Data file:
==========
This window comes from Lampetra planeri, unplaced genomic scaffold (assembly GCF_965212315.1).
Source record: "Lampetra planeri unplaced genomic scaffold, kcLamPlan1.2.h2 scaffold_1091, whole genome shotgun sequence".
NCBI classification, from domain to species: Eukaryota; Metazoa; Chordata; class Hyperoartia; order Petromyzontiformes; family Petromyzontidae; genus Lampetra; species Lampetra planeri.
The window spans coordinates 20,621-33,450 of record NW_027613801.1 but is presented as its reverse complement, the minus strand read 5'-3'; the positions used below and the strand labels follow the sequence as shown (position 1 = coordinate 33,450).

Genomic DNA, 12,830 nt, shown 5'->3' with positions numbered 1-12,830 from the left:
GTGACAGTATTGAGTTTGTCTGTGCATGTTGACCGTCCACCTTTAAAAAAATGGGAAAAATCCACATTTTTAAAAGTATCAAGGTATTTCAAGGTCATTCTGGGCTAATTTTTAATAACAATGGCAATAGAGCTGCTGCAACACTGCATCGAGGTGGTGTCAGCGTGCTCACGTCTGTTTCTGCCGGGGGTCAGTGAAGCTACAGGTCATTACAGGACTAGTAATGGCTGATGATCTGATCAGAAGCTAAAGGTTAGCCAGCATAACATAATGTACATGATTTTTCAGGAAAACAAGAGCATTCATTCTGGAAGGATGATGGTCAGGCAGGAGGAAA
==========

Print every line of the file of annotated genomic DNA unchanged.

This window comes from Lampetra planeri, unplaced genomic scaffold (assembly GCF_965212315.1).
Source record: "Lampetra planeri unplaced genomic scaffold, kcLamPlan1.2.h2 scaffold_1091, whole genome shotgun sequence".
NCBI classification, from domain to species: Eukaryota; Metazoa; Chordata; class Hyperoartia; order Petromyzontiformes; family Petromyzontidae; genus Lampetra; species Lampetra planeri.
The window spans coordinates 20,621-33,450 of record NW_027613801.1 but is presented as its reverse complement, the minus strand read 5'-3'; the positions used below and the strand labels follow the sequence as shown (position 1 = coordinate 33,450).

Genomic DNA, 12,830 nt, shown 5'->3' with positions numbered 1-12,830 from the left:
GTGACAGTATTGAGTTTGTCTGTGCATGTTGACCGTCCACCTTTAAAAAAATGGGAAAAATCCACATTTTTAAAAGTATCAAGGTATTTCAAGGTCATTCTGGGCTAATTTTTAATAACAATGGCAATAGAGCTGCTGCAACACTGCATCGAGGTGGTGTCAGCGTGCTCACGTCTGTTTCTGCCGGGGGTCAGTGAAGCTACAGGTCATTACAGGACTAGTAATGGCTGATGATCTGATCAGAAGCTAAAGGTTAGCCAGCATAACATAATGTACATGATTTTTCAGGAAAACAAGAGCATTCATTCTGGAAGGATGATGGTCAGGCAGGAGGAAA